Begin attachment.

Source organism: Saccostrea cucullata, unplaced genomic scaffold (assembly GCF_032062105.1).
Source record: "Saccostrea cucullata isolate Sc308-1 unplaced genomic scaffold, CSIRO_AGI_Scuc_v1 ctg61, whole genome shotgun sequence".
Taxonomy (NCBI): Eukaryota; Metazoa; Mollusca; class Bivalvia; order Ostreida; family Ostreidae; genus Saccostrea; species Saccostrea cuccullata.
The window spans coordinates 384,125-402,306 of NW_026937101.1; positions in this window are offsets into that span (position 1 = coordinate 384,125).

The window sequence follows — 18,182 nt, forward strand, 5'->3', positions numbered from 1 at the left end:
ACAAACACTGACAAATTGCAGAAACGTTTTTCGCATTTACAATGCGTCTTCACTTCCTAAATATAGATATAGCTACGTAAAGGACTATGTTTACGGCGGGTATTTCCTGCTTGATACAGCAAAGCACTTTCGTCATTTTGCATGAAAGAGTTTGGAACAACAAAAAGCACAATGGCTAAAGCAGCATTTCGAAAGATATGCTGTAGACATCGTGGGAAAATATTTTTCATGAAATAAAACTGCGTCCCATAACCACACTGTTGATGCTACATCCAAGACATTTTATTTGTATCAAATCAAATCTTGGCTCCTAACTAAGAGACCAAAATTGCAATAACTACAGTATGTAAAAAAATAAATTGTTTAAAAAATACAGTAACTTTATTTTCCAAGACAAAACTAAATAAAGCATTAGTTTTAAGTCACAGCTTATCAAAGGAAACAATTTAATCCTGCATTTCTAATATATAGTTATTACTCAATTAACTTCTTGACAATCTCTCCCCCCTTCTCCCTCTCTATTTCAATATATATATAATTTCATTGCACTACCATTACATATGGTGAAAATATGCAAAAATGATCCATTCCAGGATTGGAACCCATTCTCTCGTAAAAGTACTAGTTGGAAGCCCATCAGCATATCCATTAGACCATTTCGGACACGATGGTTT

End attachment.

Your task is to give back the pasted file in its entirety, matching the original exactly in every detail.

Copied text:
Source organism: Saccostrea cucullata, unplaced genomic scaffold (assembly GCF_032062105.1).
Source record: "Saccostrea cucullata isolate Sc308-1 unplaced genomic scaffold, CSIRO_AGI_Scuc_v1 ctg61, whole genome shotgun sequence".
Taxonomy (NCBI): Eukaryota; Metazoa; Mollusca; class Bivalvia; order Ostreida; family Ostreidae; genus Saccostrea; species Saccostrea cuccullata.
The window spans coordinates 384,125-402,306 of NW_026937101.1; positions in this window are offsets into that span (position 1 = coordinate 384,125).

The window sequence follows — 18,182 nt, forward strand, 5'->3', positions numbered from 1 at the left end:
ACAAACACTGACAAATTGCAGAAACGTTTTTCGCATTTACAATGCGTCTTCACTTCCTAAATATAGATATAGCTACGTAAAGGACTATGTTTACGGCGGGTATTTCCTGCTTGATACAGCAAAGCACTTTCGTCATTTTGCATGAAAGAGTTTGGAACAACAAAAAGCACAATGGCTAAAGCAGCATTTCGAAAGATATGCTGTAGACATCGTGGGAAAATATTTTTCATGAAATAAAACTGCGTCCCATAACCACACTGTTGATGCTACATCCAAGACATTTTATTTGTATCAAATCAAATCTTGGCTCCTAACTAAGAGACCAAAATTGCAATAACTACAGTATGTAAAAAAATAAATTGTTTAAAAAATACAGTAACTTTATTTTCCAAGACAAAACTAAATAAAGCATTAGTTTTAAGTCACAGCTTATCAAAGGAAACAATTTAATCCTGCATTTCTAATATATAGTTATTACTCAATTAACTTCTTGACAATCTCTCCCCCCTTCTCCCTCTCTATTTCAATATATATATAATTTCATTGCACTACCATTACATATGGTGAAAATATGCAAAAATGATCCATTCCAGGATTGGAACCCATTCTCTCGTAAAAGTACTAGTTGGAAGCCCATCAGCATATCCATTAGACCATTTCGGACACGATGGTTT